WARNING: – This will break things if not done correctly. Don’t do this on your production machine. I’d highly recommend using a spare workstation or laptop to get this running. I’ve found you can actually just do this on a Hyper-V VM. Just offline the USB DRIVE and mount as an IDE drive in the Hyper-V VM.

Prerequisites

Software

Hardware

  • USB stick 4GB to boot from.
  • USB Stick or USB Hard drive (probably 20 gb at least).

 

Build a bootable USB stick

Install the Windows 7 USB DVD tool and open it. Then choose the Windows 8 Enterprise ISO for the source.

Select USB Device.

Select Begin Copying.

This will then go through and copy the files over.

 

Create a Windows 8 VHD File

Open up Computer Mangement, and navigate to Disk Management. Right click and Create VHD.

Specify the location of the VHD file, the size and whether you would like it to be a VHD or a VHDX. It’s recommended also that if you’re using this for anything but testing then you should use a Fixed Size disk as you will get a performance boost.

**NOTE**- The VHD file needs to be on a Basic disk. This won’t work with Dynamic Disks.

Once that has been created, go back into Computer Management. Right click Disk Management and select Attach VHD

It may already be attached. If so skip this step.

Intialize the disk and create a New Simple Volume. Take note of the Drive Letter.

Mount the Windows 8 ISO.

 

Install the OS on the VHD file

Open an elevated Command Prompt and navigate to the location of ImageX. At the command prompt, type the following

imagex /apply M:\sources\install.wim 1 K:

Where M: is the drive letter where you have mounted your Windows 8 ISO and K: is the drive letter of the VHD file.

 

Boot from the bootable USB Stick

When the OS boots up, hit SHIFT + F10 at the following screen.

 

Run Diskpart at the command prompt. Type the following italicized text at the command prompt.

X:\Sources>diskpart

Type the following commands

DISKPART> Lis vol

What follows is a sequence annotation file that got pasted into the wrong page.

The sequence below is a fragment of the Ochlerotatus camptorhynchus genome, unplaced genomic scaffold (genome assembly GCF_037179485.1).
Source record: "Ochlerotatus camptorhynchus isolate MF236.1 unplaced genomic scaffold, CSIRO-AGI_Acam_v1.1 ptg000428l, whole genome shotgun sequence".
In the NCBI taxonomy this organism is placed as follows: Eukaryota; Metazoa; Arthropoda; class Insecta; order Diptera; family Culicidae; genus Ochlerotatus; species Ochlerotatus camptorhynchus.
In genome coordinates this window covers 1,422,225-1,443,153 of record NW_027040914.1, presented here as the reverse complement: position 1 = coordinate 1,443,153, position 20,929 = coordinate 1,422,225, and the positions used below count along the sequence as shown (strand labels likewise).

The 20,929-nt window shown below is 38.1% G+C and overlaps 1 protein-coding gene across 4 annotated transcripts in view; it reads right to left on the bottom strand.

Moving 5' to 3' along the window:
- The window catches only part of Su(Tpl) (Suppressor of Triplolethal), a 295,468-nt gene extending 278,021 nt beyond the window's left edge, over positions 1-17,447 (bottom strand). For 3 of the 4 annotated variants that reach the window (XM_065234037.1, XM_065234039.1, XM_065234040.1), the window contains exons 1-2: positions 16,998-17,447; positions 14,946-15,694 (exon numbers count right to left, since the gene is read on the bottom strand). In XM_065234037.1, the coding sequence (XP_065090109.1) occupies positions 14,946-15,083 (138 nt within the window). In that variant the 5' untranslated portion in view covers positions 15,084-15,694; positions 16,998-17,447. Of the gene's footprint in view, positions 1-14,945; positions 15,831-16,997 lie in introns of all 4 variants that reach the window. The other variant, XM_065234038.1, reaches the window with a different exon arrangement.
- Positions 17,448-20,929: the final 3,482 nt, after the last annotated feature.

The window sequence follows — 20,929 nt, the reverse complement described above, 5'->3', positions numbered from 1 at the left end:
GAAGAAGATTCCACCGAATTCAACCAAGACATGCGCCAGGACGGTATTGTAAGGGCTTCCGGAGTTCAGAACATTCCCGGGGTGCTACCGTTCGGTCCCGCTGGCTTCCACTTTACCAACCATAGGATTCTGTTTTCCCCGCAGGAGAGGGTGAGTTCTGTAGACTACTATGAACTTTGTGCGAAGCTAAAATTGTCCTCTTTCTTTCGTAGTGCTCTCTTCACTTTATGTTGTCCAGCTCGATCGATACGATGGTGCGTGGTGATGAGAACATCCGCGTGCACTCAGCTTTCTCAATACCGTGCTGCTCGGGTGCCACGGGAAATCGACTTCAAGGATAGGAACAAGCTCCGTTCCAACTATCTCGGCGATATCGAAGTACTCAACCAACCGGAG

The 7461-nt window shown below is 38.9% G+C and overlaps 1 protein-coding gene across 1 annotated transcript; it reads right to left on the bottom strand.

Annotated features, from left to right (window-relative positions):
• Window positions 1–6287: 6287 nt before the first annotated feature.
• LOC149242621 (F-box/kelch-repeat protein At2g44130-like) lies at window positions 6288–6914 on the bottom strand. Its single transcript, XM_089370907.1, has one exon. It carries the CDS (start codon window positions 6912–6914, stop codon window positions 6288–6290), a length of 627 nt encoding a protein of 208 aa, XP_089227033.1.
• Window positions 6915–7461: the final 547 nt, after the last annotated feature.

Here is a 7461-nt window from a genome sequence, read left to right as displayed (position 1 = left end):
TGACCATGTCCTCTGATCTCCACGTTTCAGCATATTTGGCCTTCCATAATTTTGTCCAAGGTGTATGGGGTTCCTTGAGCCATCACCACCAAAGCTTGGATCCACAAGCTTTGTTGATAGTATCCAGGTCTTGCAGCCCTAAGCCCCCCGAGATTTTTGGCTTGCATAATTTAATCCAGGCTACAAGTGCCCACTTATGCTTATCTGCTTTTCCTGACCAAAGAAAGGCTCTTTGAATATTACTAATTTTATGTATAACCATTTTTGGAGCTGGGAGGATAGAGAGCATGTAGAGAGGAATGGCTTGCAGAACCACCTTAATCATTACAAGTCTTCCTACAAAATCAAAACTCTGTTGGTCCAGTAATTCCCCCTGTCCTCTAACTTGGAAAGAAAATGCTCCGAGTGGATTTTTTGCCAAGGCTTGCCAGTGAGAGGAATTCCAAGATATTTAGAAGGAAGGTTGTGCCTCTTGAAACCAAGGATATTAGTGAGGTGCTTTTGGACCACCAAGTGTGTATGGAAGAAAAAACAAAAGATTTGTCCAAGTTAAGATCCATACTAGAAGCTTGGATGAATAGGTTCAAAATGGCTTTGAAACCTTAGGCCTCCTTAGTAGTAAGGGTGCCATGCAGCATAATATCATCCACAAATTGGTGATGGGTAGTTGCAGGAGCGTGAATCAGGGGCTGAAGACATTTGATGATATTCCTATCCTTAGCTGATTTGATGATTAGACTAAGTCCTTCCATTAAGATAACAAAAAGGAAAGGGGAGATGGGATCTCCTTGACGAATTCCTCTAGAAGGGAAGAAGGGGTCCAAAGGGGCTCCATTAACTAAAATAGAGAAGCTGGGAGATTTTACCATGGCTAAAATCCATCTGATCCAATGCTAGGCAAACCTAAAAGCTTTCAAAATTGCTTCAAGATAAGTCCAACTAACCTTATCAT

In my case E:\ is my USB Hard Drive.

DISKPART> Select vdisk file=E:\windows.vhdx (E: is the USB DRIVE)

DISKPART> Attach Vdisk

DISKPART> Lis vol

In my case F:\ is the mounted VHD file.

DISKPART> Exit

X:\Sources> Bcdboot F:\Windows /s E: /f ALL /v (E: is the USB DRIVE, F: is the mounted VHD file)

To find out what all those switches mean, have a look at this web page. http://technet.microsoft.com/en-us/library/dd744347(v=ws.10).aspx

X:\Sources> Bootsect /nt60 E: /force (E: is the USB Drive).

To find out what all the switches fot the Bootsect command are have a look at this web page. http://technet.microsoft.com/en-us/library/cc749177(v=ws.10).aspx

X:\Sources> Wpeutil reboot

Now reboot, take out the bootable usb stick that we used to boot up.

You can also use this to install other Operating Systems. 😀

 

I used the following links to make up this guide. Hope this helps and enjoy!

http://technet.microsoft.com/en-us/library/hh825709.aspx

http://www.rmprepusb.com/tutorials/win8vhdonusb

http://www.rmprepusb.com/tutorials/win8togo

http://blogs.technet.com/b/haroldwong/archive/2012/08/18/how-to-create-windows-8-vhd-for-boot-to-vhd-using-simple-easy-to-follow-steps.aspx

http://scn.sap.com/community/events/innojam/blog/2013/05/07/how-to-install-windows-8-into-a-virtual-harddrive

http://www.hanselman.com/blog/GuideToInstallingAndBootingWindows8DeveloperPreviewOffAVHDVirtualHardDisk.aspx